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Herb Gallery

Bai Ji Li (Tribulus terrestris)

  • Botanical name: Tribulus terrestris
  • Common name: Tribulus, Puncture-vine fruit
  • Literal name translation: white affliction sharp
  • Family: Zygophyllaceae, caltrop family
  • Part used in Chinese medicine: fruit
  • Major Chinese medicine actions:
  • Calms Liver, expels wind, stops itching, brightens eyes,
    calms ascending Liver yang, disperses stagnant qi and blood
Baijili Tribulus Terrestris
Tribulus Terrestris

Photo Credits: (top to bottom)
Photo 1: Tribulus terrestris; author Forest and Kim Starr, permission under USGS, GFDL
Photo 2: Tribulus terrestris; 6/2007; author USGS; permission under USGS, GFDL

Growing and Propagation

Tribulus is frost tender and generally considered an annual or biennial, hardy only in USDA zone 10. It is very fast growing, self-propagated by seed, and in some regions considered an invasive weed. The yellow flowers bloom from April to August and then a week after each flower opens, it is followed by fruit development. The fruits easily fall apart into 4 or 5 hard “nutlets” or seeds, each having 2-3 sharp spines.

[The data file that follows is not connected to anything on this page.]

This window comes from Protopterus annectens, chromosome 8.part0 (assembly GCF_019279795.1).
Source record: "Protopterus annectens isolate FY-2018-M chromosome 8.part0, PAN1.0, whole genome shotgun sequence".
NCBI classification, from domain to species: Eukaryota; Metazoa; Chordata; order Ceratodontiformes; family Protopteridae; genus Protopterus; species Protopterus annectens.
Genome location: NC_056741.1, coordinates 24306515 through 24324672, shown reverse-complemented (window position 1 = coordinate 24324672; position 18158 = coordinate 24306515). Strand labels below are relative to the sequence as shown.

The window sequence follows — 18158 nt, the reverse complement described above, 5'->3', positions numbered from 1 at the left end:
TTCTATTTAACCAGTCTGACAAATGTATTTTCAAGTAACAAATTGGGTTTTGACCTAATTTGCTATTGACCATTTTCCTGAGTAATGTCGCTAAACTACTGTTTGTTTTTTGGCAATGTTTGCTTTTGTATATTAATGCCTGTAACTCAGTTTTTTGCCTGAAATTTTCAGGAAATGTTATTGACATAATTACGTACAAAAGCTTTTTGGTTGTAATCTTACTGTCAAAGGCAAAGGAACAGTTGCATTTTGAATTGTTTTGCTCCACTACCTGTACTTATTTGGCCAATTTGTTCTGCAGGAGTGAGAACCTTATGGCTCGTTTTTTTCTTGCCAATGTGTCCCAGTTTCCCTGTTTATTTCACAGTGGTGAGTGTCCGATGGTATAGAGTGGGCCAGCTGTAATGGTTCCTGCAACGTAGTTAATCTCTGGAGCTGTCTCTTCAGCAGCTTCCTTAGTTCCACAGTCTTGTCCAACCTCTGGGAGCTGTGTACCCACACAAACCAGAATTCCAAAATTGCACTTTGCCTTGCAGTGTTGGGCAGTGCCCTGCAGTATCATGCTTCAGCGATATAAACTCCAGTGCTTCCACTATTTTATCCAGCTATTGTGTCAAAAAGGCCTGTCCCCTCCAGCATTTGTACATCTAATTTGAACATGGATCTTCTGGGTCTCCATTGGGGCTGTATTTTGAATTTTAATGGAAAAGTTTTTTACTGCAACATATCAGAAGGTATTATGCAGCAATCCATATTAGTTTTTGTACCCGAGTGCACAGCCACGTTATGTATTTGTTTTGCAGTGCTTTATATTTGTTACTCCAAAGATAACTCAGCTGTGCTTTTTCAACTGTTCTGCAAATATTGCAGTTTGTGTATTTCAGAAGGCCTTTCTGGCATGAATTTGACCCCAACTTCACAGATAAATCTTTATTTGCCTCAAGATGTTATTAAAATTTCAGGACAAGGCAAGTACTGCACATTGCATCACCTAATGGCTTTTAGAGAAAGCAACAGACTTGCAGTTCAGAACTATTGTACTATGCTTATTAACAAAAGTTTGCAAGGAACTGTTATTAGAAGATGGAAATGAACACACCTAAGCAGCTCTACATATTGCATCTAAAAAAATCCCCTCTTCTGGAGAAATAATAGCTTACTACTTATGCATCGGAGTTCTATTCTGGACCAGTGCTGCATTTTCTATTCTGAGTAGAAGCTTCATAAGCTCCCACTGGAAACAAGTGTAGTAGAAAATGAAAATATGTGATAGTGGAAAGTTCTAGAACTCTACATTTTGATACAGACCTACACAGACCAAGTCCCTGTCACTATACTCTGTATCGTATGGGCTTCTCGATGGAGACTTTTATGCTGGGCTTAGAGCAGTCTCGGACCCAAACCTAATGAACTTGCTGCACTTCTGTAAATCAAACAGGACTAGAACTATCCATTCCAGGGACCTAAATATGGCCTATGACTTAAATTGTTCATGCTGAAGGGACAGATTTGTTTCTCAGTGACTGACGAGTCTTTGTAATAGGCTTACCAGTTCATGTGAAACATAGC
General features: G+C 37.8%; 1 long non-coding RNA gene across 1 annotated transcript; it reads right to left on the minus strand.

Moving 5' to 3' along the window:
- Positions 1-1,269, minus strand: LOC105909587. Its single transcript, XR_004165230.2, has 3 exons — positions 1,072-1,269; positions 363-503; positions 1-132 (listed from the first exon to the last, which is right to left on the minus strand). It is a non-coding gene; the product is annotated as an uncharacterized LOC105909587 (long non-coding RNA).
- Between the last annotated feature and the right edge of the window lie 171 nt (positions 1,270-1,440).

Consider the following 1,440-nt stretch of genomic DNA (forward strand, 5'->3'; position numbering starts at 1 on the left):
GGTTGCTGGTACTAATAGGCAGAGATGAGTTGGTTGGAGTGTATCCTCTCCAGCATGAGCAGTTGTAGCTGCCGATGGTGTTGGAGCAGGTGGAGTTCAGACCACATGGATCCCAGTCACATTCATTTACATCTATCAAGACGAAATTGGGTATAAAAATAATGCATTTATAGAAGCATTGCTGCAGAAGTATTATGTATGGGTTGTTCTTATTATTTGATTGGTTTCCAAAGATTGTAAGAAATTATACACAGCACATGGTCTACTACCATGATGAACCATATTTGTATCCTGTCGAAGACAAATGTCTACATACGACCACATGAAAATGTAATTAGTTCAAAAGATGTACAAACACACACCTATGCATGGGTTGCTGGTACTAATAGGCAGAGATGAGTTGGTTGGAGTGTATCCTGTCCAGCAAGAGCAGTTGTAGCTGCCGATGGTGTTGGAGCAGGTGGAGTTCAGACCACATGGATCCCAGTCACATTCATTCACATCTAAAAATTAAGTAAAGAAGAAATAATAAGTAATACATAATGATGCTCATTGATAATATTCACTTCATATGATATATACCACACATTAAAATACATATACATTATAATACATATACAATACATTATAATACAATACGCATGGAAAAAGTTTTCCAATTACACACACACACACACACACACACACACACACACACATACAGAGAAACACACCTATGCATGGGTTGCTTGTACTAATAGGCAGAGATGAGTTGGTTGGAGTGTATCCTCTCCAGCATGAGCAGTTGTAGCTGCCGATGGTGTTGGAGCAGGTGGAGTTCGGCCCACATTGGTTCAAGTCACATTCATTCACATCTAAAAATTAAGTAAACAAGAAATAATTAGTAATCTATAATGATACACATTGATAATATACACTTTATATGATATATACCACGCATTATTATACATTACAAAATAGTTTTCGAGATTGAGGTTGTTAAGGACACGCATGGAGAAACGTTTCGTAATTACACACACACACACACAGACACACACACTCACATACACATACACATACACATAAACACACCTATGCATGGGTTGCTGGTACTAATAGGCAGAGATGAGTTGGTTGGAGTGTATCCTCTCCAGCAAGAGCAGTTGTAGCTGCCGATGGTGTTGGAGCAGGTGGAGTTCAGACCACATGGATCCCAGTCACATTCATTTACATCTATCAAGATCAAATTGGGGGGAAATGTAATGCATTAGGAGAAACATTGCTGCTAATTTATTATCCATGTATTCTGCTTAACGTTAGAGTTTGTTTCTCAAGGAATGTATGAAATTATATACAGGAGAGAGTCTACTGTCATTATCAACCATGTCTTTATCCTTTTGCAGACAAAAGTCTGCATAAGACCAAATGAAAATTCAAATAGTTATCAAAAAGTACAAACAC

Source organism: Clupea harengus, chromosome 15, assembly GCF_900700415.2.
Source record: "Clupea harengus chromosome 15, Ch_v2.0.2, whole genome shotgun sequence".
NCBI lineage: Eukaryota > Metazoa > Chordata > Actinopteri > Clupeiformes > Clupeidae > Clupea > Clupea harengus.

Harvesting and Preparation

For medicinal use, the sun dried fruits can be used in their unprepared form, or may be dry-fried to modify their medicinal properties. Good quality Bai Ji Li fruits are hard and grayish-white.


Tribulus terrestris is native to the warm temperate and tropical regions in southern Europe, southern Asia, throughout Africa, and in northern Australia. It can thrive in very poor soil including desert regions. The Latin name tribulus originally meant “caltrop”, which is a spiky weapon, because the fruits of the plant have sharp, spiked tips.

The plant is also known by the common name “Puncture Vine” as its spikes are sharp enough to puncture a bicycle tire and to cause painful injury to bare feet. Historically, there is evidence that the seeds have been used in southern Africa as a weapon in which case murderers soaked the dried fruits in the poisonous juice of Acokanthera venenata and placed them where their victims were likely to step.